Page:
Leeann Tanaah is a 24 year-old young woman who has grown up in the Jane and Finch community her whole life. During the week she is a youth worker at Promoting Education and Community Health (PEACH) working with young boys and creating safe spaces and on the weekends Leeann has spent her time training to be the next Miss Africa Canada.
“I always wanted to do a pageant and I told myself 2018 is going to be the time I do many of the things I want to do with my life.” Leeann explained that the pageant means “really bossing up and having tenacity.”
With the help of her coaches, Ama Deidra, Ms. Folu, Zeeba Enebeli, and Fatou alongside the owner of the Miss Africa Canada competition, Mr. Ibrahim Adekale, Leeann has been able to connect with her competitors as both competition and friends as they navigate what Miss Africa Canada pageant means and win the title.
“To me, Miss Africa Canada means being a woman who is not ashamed of being a woman and all that it comes with. It means being tenacious.”
Leeann explained that tenacity is a word she lives by and has created the concept of “Tanaahcity” – a combination of her last name and the word “city” to inspire her and remind her of her own strength.
“Tanaahcity, or tenacity, inspires me. Tanaah City is a metaphor – it’s a city set on a hill. It’s about being able to see things clearly and to have better discernment in your life,” Leeann explains. This metaphor of the city on the hill – which is also a passage from the Bible – has helped Leeann be tenacious in the face of self-doubt and doubt from others.
Leeann describes that sometimes it’s difficult to be a woman – often left navigating being “too this” or “too that.” Training for Miss Africa Canada has built the confidence she needs to make decisions that center her and encourages Leeann to pursue goals she before would have shied away from.
“I love to see a young girl go out and grab the world by the lapels” is a Maya Angelou quote that happens to be one of Leeann’s favourites. The competition requires discipline and commitment – from fine tuning one’s walk, to honing your talent, to continuing your participation despite self-doubt and criticism. Leeann notes that the Miss Africa Canada competition has helped her build the confidence she needs to take control of her life and her future. The competition reinforces Leeann’s tenacity.
“I’m done with counting myself out – I am not counting myself out. Over the years people have – ever since I was younger, people have been counting me out. But nope. This year I am counting myself in.”
On Monday September 10th, Justice Edward Belobaba ruled Bill 5, the Better Local Government Act, unconstitutional. Bill 5 is the controversial bill that would nearly halve council from 47 to 25 in the middle of the 2018 election.
Later that Monday at 2pm Premier Doug Ford took an unprecedented step and vowed to amend the Better Local Government Act to include the Notwithstanding Clause in a new bill titled “Efficient Local Government Act.” Prior to this week, an Ontarian provincial government has never included this clause to bypass a court ruling – it is seen as the “nuclear” option of our constitution that has been used only a handful times across the country.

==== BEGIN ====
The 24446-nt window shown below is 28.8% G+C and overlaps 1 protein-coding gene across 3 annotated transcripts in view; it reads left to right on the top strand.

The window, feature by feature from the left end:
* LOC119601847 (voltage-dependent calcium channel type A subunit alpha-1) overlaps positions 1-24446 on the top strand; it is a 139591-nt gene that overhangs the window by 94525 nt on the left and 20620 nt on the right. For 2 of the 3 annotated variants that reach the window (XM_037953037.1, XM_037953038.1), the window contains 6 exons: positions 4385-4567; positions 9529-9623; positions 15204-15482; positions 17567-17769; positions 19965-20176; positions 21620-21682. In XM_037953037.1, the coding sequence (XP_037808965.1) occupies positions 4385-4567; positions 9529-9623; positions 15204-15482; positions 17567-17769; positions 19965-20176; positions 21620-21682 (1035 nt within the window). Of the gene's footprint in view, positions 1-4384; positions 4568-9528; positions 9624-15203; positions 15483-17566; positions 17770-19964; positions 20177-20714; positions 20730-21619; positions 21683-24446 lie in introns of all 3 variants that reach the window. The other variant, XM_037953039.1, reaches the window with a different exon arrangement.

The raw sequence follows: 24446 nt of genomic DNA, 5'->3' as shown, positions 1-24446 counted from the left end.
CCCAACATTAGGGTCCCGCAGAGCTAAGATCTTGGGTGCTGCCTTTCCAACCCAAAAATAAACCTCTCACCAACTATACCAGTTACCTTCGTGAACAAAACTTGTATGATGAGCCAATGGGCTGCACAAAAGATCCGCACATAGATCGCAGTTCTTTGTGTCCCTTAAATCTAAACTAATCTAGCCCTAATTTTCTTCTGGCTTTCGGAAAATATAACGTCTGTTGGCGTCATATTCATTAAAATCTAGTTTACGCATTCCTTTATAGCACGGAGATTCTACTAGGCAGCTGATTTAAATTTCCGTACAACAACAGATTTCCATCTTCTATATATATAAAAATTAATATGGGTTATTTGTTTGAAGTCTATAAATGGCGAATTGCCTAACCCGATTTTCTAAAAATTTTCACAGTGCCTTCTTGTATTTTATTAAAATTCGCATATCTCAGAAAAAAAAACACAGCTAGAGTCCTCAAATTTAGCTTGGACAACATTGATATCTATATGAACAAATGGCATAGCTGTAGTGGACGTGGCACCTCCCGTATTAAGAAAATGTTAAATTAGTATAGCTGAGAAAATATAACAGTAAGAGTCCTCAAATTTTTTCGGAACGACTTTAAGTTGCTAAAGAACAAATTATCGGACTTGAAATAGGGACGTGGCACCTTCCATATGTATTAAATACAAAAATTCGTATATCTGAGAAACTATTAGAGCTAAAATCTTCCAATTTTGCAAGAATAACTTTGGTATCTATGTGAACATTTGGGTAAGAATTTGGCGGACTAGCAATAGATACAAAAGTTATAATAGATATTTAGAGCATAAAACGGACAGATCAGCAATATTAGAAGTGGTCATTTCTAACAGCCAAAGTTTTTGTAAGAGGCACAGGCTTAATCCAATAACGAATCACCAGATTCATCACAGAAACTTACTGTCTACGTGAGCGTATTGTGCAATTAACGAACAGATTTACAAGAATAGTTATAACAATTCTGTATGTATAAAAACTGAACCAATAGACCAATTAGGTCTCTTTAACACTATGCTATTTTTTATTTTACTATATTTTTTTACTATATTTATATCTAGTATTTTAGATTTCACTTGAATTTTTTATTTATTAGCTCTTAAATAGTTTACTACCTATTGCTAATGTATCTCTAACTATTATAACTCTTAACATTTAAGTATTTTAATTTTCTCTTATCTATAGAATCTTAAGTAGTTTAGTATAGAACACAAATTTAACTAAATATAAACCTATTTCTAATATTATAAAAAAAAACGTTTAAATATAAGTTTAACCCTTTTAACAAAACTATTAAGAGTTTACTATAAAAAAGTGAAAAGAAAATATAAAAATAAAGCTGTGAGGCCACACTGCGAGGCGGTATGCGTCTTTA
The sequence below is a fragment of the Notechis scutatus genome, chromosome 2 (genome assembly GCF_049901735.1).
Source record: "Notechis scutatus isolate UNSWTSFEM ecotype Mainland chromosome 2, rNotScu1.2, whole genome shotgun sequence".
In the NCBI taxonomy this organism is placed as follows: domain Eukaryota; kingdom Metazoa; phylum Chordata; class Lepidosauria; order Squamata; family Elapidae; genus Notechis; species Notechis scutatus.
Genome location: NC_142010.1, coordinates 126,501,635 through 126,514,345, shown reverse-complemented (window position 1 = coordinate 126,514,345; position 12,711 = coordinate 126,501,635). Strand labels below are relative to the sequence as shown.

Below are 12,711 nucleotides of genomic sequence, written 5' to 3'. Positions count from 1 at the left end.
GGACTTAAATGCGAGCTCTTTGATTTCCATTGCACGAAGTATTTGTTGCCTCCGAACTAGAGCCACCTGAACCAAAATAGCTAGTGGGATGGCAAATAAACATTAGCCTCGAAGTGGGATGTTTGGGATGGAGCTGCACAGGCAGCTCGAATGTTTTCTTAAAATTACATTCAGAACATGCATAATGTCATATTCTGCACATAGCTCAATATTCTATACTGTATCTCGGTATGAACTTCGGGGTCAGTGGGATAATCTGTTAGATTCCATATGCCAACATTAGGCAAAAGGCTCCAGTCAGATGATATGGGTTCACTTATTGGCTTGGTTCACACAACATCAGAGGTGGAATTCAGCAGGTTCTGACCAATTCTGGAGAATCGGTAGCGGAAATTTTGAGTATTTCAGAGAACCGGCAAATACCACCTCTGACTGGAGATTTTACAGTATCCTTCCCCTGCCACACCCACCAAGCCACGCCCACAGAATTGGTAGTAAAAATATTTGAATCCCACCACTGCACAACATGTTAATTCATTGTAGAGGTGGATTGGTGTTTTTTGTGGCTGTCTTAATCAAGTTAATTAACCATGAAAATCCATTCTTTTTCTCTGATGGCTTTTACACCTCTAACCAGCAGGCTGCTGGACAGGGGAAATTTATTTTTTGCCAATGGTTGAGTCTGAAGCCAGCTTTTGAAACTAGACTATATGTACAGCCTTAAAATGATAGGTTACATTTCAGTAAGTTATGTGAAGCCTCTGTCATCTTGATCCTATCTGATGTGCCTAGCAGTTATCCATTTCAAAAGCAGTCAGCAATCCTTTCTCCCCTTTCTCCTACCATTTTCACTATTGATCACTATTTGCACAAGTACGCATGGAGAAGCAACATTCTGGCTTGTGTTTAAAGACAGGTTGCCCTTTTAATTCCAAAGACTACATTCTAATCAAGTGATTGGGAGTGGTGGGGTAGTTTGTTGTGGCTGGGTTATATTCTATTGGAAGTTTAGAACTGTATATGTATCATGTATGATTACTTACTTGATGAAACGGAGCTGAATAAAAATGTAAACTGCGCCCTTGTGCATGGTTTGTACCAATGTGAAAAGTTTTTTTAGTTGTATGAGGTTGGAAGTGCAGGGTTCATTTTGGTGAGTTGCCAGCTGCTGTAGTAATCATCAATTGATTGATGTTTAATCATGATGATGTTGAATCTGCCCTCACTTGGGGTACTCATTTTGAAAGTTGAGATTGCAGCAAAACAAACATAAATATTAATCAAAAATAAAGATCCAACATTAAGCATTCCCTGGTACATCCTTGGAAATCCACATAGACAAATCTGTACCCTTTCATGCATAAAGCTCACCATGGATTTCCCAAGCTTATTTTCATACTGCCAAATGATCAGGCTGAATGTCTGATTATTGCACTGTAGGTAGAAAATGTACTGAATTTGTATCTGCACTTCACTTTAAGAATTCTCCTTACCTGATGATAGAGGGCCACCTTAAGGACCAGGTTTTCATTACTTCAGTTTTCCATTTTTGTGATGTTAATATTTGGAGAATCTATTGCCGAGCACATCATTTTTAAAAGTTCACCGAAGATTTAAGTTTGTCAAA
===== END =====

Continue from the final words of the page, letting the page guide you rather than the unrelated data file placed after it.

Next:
This clause would allow Premier Ford to bypass Charter Rights and Freedoms in Section 2 and 7-15. In short, the clause allows Ford and the Progressive-Conservatives to suspend our Constitutional rights in order to ensure that Toronto city council would stay at 25 councillors.
The Notwithstanding Clause suspends sections that include freedom of thought, religion, expression, association, peaceful assembly, belief, and the right to life, liberty, unreasonable search and seizure, and other Charter items that are cherished by Canadians. The clause allows the legislation to be free from judicial review or challenge for up to five years.
If Efficient Local Government Act passes it will make future uses of the clause much easier – other bills that infringe on your Charter Rights and Freedoms will be easier passed. The Notwithstanding Clause can lead to bills that infringe on your freedom of practicing your religion, your right to not be subject to cruel and unusual punishment, and your right to be equally treated before and under the law.
Our judicial system, which includes the Supreme Court of Canada and its judges, are integral to upholding our Constitutional rights. Ontario’s democracy consists of three branches – the Executive (the Premier and their cabinet), the Legislative (the elected Members of Provincial Parliament), and the Judicial. Ideally, these work in tandem with each other to ensure our democratic and constitutional rights and freedoms.
The three branches should have equal power – however, with a majority government, the Legislative and the Executive branches effectively work as one. Therefore, without a healthy Judiciary, the government works without any checks or balances.
Casual uses of the Notwithstanding Clause allow governments to trample on our constitutional rights in favour of political gain. The careful review of our bills is integral to our democracy and democratic process – we must stand up against Ford’s glib use of the Notwithstanding Clause. The ramifications of this can be severe.